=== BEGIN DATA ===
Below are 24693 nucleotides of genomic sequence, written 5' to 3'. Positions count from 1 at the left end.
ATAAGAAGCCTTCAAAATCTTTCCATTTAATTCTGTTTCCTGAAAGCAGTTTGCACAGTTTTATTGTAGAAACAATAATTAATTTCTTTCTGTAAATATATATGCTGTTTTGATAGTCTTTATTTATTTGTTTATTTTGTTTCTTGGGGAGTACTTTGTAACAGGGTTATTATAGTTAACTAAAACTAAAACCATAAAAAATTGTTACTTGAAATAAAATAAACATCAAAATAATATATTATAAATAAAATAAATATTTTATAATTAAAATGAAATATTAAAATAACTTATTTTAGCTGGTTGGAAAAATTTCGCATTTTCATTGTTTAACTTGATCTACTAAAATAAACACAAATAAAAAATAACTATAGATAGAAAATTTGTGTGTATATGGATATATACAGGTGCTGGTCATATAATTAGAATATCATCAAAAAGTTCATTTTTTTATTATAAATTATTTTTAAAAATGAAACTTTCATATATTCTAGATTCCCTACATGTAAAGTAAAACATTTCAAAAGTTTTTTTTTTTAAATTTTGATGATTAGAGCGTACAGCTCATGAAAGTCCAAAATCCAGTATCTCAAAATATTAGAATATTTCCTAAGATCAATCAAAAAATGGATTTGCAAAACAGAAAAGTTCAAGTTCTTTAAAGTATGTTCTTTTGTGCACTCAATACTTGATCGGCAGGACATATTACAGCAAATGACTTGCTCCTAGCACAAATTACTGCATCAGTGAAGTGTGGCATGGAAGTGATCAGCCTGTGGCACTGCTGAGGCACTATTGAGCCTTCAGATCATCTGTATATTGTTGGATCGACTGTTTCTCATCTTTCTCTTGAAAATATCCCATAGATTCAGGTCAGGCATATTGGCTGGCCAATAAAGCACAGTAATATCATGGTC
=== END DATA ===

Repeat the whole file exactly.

Below are 24693 nucleotides of genomic sequence, written 5' to 3'. Positions count from 1 at the left end.
ATAAGAAGCCTTCAAAATCTTTCCATTTAATTCTGTTTCCTGAAAGCAGTTTGCACAGTTTTATTGTAGAAACAATAATTAATTTCTTTCTGTAAATATATATGCTGTTTTGATAGTCTTTATTTATTTGTTTATTTTGTTTCTTGGGGAGTACTTTGTAACAGGGTTATTATAGTTAACTAAAACTAAAACCATAAAAAATTGTTACTTGAAATAAAATAAACATCAAAATAATATATTATAAATAAAATAAATATTTTATAATTAAAATGAAATATTAAAATAACTTATTTTAGCTGGTTGGAAAAATTTCGCATTTTCATTGTTTAACTTGATCTACTAAAATAAACACAAATAAAAAATAACTATAGATAGAAAATTTGTGTGTATATGGATATATACAGGTGCTGGTCATATAATTAGAATATCATCAAAAAGTTCATTTTTTTATTATAAATTATTTTTAAAAATGAAACTTTCATATATTCTAGATTCCCTACATGTAAAGTAAAACATTTCAAAAGTTTTTTTTTTTAAATTTTGATGATTAGAGCGTACAGCTCATGAAAGTCCAAAATCCAGTATCTCAAAATATTAGAATATTTCCTAAGATCAATCAAAAAATGGATTTGCAAAACAGAAAAGTTCAAGTTCTTTAAAGTATGTTCTTTTGTGCACTCAATACTTGATCGGCAGGACATATTACAGCAAATGACTTGCTCCTAGCACAAATTACTGCATCAGTGAAGTGTGGCATGGAAGTGATCAGCCTGTGGCACTGCTGAGGCACTATTGAGCCTTCAGATCATCTGTATATTGTTGGATCGACTGTTTCTCATCTTTCTCTTGAAAATATCCCATAGATTCAGGTCAGGCATATTGGCTGGCCAATAAAGCACAGTAATATCATGGTC